You have the power to end brain cancer.
Research has suggested that staying active after cancer treatment can help lower the risk of cancer returning and lead to longer survival. Adopting a physically active lifestyle – that includes light to moderate exercise (such as walking, biking or swimming) every day – has many health benefits.
Being physically active often improves a person's quality of life. As part of your wellness plan, exercise can help improve your mood, improve your sleep, boost your self-esteem and reduce fatigue and stress. It is also an important part of helping you maintain a healthy body weight after cancer treatment.
Exercise may be recommended as part of your recovery after cancer or some cancer treatments, to help you maintain range of motion in joints and muscles and maintain mobility.
Talk to your doctor or healthcare team before starting any exercise or physical activity routine. They can suggest activities or programs that are safe and effective for you after cancer treatment. They can also refer you to professionals, such as a physiotherapist or exercise specialist, who can tailor an exercise program to meet your interests and needs.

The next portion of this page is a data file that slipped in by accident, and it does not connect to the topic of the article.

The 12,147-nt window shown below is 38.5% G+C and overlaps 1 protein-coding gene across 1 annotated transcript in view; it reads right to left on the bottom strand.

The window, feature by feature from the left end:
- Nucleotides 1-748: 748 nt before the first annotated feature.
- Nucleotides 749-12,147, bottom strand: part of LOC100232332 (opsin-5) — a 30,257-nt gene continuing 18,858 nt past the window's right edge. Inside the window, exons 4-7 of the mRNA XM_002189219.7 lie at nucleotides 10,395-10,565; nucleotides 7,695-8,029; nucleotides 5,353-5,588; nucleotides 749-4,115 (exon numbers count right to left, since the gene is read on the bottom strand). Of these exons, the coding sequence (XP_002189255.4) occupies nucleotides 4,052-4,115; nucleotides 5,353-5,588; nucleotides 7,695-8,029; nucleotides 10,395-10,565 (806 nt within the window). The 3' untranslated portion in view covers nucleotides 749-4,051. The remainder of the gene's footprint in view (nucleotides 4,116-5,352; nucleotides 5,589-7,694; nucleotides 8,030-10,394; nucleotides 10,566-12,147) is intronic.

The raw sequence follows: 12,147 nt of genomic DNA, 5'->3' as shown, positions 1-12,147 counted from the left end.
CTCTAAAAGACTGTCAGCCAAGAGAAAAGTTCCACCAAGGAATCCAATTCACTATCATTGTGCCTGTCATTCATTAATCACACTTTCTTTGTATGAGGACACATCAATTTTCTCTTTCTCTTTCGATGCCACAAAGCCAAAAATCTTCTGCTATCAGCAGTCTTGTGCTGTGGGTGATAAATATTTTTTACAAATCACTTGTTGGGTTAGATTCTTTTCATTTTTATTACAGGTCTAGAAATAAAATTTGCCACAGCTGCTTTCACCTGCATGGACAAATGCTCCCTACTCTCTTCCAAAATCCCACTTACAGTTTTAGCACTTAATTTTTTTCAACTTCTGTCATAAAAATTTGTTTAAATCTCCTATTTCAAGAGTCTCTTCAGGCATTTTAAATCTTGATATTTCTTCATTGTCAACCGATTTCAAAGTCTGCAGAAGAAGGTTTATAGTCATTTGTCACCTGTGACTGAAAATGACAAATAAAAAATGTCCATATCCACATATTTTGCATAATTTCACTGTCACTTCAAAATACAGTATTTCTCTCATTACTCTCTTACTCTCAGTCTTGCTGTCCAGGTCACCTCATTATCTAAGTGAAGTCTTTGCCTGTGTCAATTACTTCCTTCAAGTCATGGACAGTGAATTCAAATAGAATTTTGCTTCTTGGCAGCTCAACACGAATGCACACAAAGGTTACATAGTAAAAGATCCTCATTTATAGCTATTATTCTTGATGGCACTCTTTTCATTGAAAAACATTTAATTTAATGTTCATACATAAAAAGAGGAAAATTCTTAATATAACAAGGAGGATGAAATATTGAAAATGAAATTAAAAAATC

What you need to work toward is getting moderately active for about 30 minutes a day or almost every day. Moderate physical activity includes activities such as brisk walking, tai chi or water aerobics, but it can also include raking leaves, vacuuming or doing the laundry. You can achieve your overall goal of 30 minutes a day in 3 separate sessions of 10 minutes each.
As you get more fit and stronger, you can slowly start more vigorous physical activity like running, doing martial arts or swimming laps.
Keep the following suggestions in mind when you start getting active:
A clinical trial led by the Society’s NCIC Clinical Trials group found that men with prostate cancer who are treated with intermittent courses of hormone therapy live as long as those receiving continuous therapy.